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Recent developments in the mini-bond issuance arena have caused significant concerns which many consider will be the start of a major rethink on security promotion going forward. The FCA has imposed temporary product intervention powers to address perceived risks primarily from the promotion of such products to naive investors via social media & the internet. The implications of this move stand to be far more wide reaching than simply the mini-bonds market & could yet impact a whole host of unlisted securities. But addressing the challenge posed here needn’t be an expensive or unnecessarily cumbersome process. Avenir Registrars have extensive experience of providing a commercial & scaled service & currently handle a significant number of CREST enabled bond registers.

Section 21 of the Financial Services Market Act 2000 stipulates a sign off before certain investments can be safely marketed to a wider audience. Such endorsement signals to investors that the representations made in the marketing materials have been vetted by an FCA authorised entity or individual. All well & good you might say and so everyone thought up until the mini-bond London Capital & Finance debacle that unravelled last year. The problem was that illiquid mini-bonds had seemingly been indicated as appropriate for ISA & SIPP wrappers. This led to the company’s collapse and resulted in losses for a potential 11,600 investors that are estimated to be of the order of £236mln.

Section 21 sign offs were not needed for investments sold to self-certified sophisticated investors or those considered high net worth. This remains the case, although the FCA has emphasised the need to highlight the attendant risks of loss & the costs & fees being incurred. However the FCA’s interim instruction now prevents the promotion of mini-bonds to the wider retail investor community.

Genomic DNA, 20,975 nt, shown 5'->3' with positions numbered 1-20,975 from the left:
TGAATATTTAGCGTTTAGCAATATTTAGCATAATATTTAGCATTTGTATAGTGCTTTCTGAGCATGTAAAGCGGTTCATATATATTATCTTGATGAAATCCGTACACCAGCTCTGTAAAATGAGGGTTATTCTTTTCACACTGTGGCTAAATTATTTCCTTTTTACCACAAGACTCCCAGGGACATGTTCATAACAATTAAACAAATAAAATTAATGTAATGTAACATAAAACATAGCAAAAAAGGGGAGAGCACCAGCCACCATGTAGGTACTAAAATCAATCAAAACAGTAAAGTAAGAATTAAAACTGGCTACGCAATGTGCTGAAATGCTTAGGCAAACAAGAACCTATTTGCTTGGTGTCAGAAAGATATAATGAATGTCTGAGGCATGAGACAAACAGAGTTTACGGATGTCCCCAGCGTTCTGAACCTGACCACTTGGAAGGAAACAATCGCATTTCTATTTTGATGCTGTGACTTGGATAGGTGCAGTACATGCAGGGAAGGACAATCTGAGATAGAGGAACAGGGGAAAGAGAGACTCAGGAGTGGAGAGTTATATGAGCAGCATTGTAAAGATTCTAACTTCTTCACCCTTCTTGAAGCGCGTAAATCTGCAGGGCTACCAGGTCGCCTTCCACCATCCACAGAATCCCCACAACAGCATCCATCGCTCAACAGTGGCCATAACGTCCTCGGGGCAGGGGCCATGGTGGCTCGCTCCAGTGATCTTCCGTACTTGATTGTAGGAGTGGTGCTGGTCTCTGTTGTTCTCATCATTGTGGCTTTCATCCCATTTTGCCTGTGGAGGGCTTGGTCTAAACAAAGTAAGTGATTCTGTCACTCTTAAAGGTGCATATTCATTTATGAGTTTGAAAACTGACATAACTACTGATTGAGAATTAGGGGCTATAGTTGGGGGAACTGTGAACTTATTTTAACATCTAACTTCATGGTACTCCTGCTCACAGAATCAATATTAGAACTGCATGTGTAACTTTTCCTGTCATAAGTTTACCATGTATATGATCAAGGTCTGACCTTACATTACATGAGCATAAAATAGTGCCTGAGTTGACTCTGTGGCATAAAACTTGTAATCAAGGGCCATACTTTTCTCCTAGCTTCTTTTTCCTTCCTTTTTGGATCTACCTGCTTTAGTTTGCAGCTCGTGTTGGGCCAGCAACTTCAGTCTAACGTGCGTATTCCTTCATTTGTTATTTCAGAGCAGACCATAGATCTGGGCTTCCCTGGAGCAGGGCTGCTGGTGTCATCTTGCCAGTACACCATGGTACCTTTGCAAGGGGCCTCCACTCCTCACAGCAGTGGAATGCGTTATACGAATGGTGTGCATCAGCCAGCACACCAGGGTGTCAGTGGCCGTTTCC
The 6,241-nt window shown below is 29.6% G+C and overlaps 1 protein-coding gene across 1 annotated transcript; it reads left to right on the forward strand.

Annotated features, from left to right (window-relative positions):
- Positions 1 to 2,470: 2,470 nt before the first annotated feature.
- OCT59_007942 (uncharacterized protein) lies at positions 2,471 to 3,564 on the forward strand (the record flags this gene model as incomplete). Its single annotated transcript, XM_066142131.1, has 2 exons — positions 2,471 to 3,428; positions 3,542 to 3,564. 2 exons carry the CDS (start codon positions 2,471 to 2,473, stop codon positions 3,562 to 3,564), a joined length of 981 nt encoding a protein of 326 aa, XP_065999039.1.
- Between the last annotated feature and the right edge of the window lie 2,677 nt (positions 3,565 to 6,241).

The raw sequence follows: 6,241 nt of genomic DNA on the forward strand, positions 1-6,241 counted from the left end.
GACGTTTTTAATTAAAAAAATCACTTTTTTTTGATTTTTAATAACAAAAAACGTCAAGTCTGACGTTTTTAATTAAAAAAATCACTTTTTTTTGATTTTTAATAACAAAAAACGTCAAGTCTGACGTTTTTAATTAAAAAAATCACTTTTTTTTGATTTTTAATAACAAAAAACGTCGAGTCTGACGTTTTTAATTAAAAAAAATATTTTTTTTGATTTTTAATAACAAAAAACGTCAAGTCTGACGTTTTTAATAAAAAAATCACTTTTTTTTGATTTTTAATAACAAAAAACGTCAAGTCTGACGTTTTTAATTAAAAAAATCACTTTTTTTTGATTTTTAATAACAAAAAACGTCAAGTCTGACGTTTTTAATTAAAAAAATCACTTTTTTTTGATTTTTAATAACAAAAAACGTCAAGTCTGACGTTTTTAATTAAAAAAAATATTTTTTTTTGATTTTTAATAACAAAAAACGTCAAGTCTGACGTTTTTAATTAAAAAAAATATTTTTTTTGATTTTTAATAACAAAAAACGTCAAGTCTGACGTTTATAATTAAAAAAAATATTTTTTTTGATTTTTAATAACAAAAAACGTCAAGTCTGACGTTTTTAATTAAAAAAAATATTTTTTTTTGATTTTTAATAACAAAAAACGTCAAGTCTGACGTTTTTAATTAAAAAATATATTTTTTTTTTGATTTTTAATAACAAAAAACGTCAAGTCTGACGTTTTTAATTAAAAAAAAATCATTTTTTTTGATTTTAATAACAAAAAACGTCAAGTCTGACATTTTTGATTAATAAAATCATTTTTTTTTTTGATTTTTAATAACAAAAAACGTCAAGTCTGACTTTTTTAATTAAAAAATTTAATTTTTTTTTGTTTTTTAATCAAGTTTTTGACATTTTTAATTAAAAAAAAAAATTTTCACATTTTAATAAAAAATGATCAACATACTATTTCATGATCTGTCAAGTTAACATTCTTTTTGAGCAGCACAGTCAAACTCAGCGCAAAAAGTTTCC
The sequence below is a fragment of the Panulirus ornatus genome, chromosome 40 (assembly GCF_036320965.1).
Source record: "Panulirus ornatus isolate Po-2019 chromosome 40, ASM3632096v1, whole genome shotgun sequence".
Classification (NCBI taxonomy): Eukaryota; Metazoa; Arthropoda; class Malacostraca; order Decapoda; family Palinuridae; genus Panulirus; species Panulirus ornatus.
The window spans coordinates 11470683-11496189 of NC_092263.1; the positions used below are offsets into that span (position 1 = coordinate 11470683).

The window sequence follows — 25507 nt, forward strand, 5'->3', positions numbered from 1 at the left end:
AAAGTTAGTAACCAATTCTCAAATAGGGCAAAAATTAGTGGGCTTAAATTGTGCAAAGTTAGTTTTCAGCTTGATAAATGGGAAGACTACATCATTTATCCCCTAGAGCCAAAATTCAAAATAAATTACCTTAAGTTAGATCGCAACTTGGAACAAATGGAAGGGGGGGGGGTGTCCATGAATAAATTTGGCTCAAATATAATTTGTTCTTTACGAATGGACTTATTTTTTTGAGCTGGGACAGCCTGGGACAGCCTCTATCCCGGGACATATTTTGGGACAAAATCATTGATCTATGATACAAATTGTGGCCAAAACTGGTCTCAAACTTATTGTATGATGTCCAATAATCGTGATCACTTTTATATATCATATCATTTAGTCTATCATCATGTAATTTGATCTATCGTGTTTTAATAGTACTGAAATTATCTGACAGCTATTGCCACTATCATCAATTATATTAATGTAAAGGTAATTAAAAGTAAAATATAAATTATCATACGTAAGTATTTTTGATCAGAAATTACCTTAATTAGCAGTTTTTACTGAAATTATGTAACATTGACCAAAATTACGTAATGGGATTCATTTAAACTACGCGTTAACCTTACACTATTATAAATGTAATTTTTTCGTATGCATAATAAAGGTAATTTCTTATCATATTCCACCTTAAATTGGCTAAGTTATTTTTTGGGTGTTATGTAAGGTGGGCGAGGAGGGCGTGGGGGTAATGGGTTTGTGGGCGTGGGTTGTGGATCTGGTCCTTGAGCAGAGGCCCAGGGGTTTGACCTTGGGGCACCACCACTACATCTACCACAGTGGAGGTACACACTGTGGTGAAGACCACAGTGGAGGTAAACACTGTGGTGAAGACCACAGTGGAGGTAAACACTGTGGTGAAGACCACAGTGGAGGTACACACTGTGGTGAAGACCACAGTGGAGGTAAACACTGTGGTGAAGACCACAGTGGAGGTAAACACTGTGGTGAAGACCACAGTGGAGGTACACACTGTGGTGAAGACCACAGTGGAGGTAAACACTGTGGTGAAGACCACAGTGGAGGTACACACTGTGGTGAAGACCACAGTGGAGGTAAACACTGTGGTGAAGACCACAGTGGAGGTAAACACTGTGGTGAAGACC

Of course there is a primary obligation placed on directors of any company to act in a responsible fashion & not to mislead. Within this context there could be a claim of malpractice if issuers’ directors allow inappropriate or misdescribed issuances to occur. To underscore this, the FCA are placing increased requirements of prudence when authorised parties sign off, to fully assess the viability of new bond issues.

Latterly bond issuances have been seen as a cost advantageous route to raising capital as against issuing equity. So how can bond, debenture or preference share issuers counter this move? Firstly they need to engage with competent advisers who can give them clear guidance on correctly structuring their intended issues & specifically to whom they can be legally marketed. Just as important is looking to provide liquidity. The inability of an investor to trade out of a position has been at the heart of much of this latest move.

One way to do this is to seek a formal trading platform for holders. This is often seen as a stumbling block to smaller issuers but with alternative venues such as Aquis Stock Exchange (formerly NEX) & JP Jenkins in London or perhaps the Vienna Exchange, there are commercially viable venues that can provide this enhancement. Most importantly these venues clear through CREST, something that necessitates passing its own qualification terms. Using a registrar with significant CREST enabled bond experience – such as Avenir – is also critically important.

Whilst the FCA has said the move is temporary for 2020, it intends to consult during the first half of the year & it seems likely that permanent controls could well follow. Any such new conditions of issue could well be applied more broadly to other instruments that are also considered to pose a perceived risk to retail investors.

This article originally appeared in the March 2020 version of AIM Journal. You can download a printable copy here.

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